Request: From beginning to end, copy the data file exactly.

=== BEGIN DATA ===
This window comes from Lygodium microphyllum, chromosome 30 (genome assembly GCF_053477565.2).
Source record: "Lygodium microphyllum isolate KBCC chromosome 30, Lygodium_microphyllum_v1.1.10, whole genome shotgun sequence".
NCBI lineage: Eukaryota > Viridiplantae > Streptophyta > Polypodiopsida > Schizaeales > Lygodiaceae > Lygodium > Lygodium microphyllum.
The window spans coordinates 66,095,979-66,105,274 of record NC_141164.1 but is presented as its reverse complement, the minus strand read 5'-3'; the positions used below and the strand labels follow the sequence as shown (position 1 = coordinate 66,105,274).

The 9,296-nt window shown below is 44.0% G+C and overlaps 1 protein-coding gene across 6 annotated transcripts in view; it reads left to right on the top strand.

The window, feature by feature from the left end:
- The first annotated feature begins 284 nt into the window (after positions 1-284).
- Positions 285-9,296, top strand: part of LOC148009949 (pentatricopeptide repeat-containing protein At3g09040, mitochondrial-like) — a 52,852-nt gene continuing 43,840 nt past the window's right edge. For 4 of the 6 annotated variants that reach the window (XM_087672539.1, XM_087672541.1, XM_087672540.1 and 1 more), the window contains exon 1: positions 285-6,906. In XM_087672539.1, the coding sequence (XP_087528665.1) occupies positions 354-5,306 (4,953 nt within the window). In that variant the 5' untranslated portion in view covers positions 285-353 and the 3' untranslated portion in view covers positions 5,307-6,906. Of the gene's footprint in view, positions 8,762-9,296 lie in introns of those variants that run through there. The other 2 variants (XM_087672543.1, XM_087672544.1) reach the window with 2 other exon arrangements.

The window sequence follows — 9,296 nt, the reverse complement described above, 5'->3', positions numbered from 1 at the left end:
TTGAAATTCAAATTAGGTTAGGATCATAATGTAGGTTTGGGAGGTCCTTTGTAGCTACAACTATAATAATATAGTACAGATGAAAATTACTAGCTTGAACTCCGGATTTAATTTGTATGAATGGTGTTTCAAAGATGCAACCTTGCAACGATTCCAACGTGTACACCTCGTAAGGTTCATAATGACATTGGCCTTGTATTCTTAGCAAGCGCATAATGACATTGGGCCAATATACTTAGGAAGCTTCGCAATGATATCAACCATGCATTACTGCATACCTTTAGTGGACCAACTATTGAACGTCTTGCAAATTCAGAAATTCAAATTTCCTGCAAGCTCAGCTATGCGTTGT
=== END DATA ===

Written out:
This window comes from Lygodium microphyllum, chromosome 30 (genome assembly GCF_053477565.2).
Source record: "Lygodium microphyllum isolate KBCC chromosome 30, Lygodium_microphyllum_v1.1.10, whole genome shotgun sequence".
NCBI lineage: Eukaryota > Viridiplantae > Streptophyta > Polypodiopsida > Schizaeales > Lygodiaceae > Lygodium > Lygodium microphyllum.
The window spans coordinates 66,095,979-66,105,274 of record NC_141164.1 but is presented as its reverse complement, the minus strand read 5'-3'; the positions used below and the strand labels follow the sequence as shown (position 1 = coordinate 66,105,274).

The 9,296-nt window shown below is 44.0% G+C and overlaps 1 protein-coding gene across 6 annotated transcripts in view; it reads left to right on the top strand.

The window, feature by feature from the left end:
- The first annotated feature begins 284 nt into the window (after positions 1-284).
- Positions 285-9,296, top strand: part of LOC148009949 (pentatricopeptide repeat-containing protein At3g09040, mitochondrial-like) — a 52,852-nt gene continuing 43,840 nt past the window's right edge. For 4 of the 6 annotated variants that reach the window (XM_087672539.1, XM_087672541.1, XM_087672540.1 and 1 more), the window contains exon 1: positions 285-6,906. In XM_087672539.1, the coding sequence (XP_087528665.1) occupies positions 354-5,306 (4,953 nt within the window). In that variant the 5' untranslated portion in view covers positions 285-353 and the 3' untranslated portion in view covers positions 5,307-6,906. Of the gene's footprint in view, positions 8,762-9,296 lie in introns of those variants that run through there. The other 2 variants (XM_087672543.1, XM_087672544.1) reach the window with 2 other exon arrangements.

The window sequence follows — 9,296 nt, the reverse complement described above, 5'->3', positions numbered from 1 at the left end:
TTGAAATTCAAATTAGGTTAGGATCATAATGTAGGTTTGGGAGGTCCTTTGTAGCTACAACTATAATAATATAGTACAGATGAAAATTACTAGCTTGAACTCCGGATTTAATTTGTATGAATGGTGTTTCAAAGATGCAACCTTGCAACGATTCCAACGTGTACACCTCGTAAGGTTCATAATGACATTGGCCTTGTATTCTTAGCAAGCGCATAATGACATTGGGCCAATATACTTAGGAAGCTTCGCAATGATATCAACCATGCATTACTGCATACCTTTAGTGGACCAACTATTGAACGTCTTGCAAATTCAGAAATTCAAATTTCCTGCAAGCTCAGCTATGCGTTGT